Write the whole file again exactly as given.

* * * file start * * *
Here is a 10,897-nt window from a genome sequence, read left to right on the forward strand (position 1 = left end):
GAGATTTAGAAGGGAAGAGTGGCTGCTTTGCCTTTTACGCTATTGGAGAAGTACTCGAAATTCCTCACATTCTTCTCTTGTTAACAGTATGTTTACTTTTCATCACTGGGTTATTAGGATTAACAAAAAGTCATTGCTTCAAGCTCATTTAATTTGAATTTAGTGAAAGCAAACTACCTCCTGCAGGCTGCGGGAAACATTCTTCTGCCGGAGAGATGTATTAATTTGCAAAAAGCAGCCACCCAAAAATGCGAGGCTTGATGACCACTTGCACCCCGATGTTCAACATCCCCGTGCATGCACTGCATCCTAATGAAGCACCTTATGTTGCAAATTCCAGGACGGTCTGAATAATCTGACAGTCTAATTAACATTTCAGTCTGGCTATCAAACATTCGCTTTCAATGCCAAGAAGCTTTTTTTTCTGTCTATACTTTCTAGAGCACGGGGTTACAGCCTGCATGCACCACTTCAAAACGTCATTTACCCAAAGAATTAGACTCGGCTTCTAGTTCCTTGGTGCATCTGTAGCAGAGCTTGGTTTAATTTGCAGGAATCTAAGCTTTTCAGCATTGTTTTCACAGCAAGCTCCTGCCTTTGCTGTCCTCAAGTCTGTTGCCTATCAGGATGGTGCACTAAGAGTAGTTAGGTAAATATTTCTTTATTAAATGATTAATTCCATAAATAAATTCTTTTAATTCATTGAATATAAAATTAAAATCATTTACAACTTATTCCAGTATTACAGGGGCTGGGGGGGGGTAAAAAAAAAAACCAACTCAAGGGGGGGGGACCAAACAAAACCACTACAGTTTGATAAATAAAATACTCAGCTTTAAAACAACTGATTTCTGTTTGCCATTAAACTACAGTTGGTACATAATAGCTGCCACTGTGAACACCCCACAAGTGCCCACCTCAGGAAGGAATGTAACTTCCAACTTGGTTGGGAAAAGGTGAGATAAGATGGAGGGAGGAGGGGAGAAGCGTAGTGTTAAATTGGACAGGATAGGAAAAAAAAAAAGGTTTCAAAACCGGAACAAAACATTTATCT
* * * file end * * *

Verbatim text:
Here is a 10,897-nt window from a genome sequence, read left to right on the forward strand (position 1 = left end):
GAGATTTAGAAGGGAAGAGTGGCTGCTTTGCCTTTTACGCTATTGGAGAAGTACTCGAAATTCCTCACATTCTTCTCTTGTTAACAGTATGTTTACTTTTCATCACTGGGTTATTAGGATTAACAAAAAGTCATTGCTTCAAGCTCATTTAATTTGAATTTAGTGAAAGCAAACTACCTCCTGCAGGCTGCGGGAAACATTCTTCTGCCGGAGAGATGTATTAATTTGCAAAAAGCAGCCACCCAAAAATGCGAGGCTTGATGACCACTTGCACCCCGATGTTCAACATCCCCGTGCATGCACTGCATCCTAATGAAGCACCTTATGTTGCAAATTCCAGGACGGTCTGAATAATCTGACAGTCTAATTAACATTTCAGTCTGGCTATCAAACATTCGCTTTCAATGCCAAGAAGCTTTTTTTTCTGTCTATACTTTCTAGAGCACGGGGTTACAGCCTGCATGCACCACTTCAAAACGTCATTTACCCAAAGAATTAGACTCGGCTTCTAGTTCCTTGGTGCATCTGTAGCAGAGCTTGGTTTAATTTGCAGGAATCTAAGCTTTTCAGCATTGTTTTCACAGCAAGCTCCTGCCTTTGCTGTCCTCAAGTCTGTTGCCTATCAGGATGGTGCACTAAGAGTAGTTAGGTAAATATTTCTTTATTAAATGATTAATTCCATAAATAAATTCTTTTAATTCATTGAATATAAAATTAAAATCATTTACAACTTATTCCAGTATTACAGGGGCTGGGGGGGGGTAAAAAAAAAAACCAACTCAAGGGGGGGGGACCAAACAAAACCACTACAGTTTGATAAATAAAATACTCAGCTTTAAAACAACTGATTTCTGTTTGCCATTAAACTACAGTTGGTACATAATAGCTGCCACTGTGAACACCCCACAAGTGCCCACCTCAGGAAGGAATGTAACTTCCAACTTGGTTGGGAAAAGGTGAGATAAGATGGAGGGAGGAGGGGAGAAGCGTAGTGTTAAATTGGACAGGATAGGAAAAAAAAAAAGGTTTCAAAACCGGAACAAAACATTTATCT